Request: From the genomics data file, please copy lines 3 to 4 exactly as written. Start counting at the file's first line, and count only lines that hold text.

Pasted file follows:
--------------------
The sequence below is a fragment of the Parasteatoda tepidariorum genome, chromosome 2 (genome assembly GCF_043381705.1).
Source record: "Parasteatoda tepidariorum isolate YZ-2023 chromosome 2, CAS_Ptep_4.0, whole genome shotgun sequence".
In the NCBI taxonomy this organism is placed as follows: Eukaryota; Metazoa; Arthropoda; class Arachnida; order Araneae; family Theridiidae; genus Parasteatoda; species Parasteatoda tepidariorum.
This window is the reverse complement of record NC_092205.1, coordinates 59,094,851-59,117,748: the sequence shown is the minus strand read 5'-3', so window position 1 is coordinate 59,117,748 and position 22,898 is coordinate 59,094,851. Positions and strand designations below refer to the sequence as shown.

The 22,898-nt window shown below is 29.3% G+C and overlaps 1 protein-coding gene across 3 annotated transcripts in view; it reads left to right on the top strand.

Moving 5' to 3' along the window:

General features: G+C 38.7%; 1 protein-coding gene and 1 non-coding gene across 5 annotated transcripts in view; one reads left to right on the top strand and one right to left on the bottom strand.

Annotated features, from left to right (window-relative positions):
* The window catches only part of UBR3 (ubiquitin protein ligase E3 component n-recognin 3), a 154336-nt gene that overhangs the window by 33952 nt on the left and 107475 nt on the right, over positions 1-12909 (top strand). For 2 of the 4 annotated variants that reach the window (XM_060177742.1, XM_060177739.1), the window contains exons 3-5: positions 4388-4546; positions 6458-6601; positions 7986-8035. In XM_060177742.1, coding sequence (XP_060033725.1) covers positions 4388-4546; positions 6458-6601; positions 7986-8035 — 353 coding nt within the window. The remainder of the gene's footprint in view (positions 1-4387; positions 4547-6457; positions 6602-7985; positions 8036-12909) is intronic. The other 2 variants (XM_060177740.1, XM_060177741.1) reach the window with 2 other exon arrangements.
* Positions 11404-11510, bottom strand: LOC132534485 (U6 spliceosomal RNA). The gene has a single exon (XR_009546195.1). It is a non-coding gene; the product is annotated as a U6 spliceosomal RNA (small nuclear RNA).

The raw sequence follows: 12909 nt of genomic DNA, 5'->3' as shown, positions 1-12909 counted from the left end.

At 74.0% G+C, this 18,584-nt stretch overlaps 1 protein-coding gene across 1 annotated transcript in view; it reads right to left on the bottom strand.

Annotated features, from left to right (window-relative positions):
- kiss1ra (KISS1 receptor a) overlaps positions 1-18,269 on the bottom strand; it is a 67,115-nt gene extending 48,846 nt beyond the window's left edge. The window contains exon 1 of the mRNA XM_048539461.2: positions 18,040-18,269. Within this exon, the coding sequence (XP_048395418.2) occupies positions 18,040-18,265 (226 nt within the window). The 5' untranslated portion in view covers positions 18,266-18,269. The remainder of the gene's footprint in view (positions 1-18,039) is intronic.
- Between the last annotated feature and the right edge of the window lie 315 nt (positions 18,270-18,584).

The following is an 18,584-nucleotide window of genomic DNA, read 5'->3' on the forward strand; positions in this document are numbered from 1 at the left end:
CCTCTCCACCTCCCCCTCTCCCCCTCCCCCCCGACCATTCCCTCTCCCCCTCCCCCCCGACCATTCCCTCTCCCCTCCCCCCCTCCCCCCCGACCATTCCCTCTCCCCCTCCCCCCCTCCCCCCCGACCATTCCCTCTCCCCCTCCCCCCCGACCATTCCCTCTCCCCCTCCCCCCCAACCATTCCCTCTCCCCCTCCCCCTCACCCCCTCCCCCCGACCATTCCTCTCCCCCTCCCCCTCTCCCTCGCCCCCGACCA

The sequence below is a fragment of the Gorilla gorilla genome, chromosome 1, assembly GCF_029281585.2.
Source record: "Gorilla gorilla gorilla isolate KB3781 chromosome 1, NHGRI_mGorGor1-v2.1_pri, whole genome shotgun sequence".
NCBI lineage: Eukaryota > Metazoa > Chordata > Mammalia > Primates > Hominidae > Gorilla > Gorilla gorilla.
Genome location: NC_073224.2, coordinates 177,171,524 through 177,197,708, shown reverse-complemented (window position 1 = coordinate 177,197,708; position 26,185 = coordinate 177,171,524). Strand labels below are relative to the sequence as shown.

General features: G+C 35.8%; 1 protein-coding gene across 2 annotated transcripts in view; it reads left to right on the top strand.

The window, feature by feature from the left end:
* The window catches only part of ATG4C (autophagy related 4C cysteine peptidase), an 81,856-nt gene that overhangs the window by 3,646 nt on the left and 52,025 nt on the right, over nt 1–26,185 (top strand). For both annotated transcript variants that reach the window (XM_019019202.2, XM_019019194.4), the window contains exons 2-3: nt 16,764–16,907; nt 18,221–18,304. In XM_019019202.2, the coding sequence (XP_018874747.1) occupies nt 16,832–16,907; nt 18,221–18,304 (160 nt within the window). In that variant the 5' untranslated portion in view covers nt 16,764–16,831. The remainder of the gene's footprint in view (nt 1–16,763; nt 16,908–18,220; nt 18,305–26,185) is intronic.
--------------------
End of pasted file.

In the NCBI taxonomy this organism is placed as follows: Eukaryota; Metazoa; Arthropoda; class Arachnida; order Araneae; family Theridiidae; genus Parasteatoda; species Parasteatoda tepidariorum.
This window is the reverse complement of record NC_092205.1, coordinates 59,094,851-59,117,748: the sequence shown is the minus strand read 5'-3', so window position 1 is coordinate 59,117,748 and position 22,898 is coordinate 59,094,851. Positions and strand designations below refer to the sequence as shown.